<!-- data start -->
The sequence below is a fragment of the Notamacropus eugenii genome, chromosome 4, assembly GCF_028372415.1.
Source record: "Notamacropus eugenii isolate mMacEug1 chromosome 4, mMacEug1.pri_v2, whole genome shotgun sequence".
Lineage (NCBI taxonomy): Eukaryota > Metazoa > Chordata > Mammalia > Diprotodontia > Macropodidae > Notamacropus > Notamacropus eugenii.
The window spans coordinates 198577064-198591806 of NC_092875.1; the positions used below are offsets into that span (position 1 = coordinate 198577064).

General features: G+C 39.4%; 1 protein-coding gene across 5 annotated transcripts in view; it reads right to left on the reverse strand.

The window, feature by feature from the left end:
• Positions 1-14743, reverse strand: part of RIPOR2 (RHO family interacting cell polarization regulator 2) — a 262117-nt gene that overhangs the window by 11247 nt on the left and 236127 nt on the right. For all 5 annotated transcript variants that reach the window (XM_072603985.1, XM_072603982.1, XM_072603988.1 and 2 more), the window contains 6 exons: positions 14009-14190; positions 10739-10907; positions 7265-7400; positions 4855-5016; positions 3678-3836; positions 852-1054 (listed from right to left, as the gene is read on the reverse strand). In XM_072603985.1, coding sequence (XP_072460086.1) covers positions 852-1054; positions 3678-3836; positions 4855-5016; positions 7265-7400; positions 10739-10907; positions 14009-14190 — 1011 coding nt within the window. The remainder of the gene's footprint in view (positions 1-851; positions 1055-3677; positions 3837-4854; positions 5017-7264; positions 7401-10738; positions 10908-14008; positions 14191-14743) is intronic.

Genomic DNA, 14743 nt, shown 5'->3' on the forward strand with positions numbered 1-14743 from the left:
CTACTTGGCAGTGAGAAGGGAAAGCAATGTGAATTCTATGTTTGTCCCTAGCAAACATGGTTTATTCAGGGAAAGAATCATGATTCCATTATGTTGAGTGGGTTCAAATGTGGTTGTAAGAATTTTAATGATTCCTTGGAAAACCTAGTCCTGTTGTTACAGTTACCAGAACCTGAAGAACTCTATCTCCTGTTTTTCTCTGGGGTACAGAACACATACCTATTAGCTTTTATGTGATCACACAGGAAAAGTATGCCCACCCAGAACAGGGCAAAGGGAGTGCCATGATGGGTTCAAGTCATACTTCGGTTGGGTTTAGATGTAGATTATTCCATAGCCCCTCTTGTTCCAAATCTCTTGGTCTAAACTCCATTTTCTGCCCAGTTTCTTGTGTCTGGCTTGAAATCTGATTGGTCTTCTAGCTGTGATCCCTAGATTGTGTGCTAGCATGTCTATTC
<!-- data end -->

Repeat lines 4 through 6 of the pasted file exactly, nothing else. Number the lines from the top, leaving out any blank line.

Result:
The window spans coordinates 198577064-198591806 of NC_092875.1; the positions used below are offsets into that span (position 1 = coordinate 198577064).

General features: G+C 39.4%; 1 protein-coding gene across 5 annotated transcripts in view; it reads right to left on the reverse strand.

The window, feature by feature from the left end: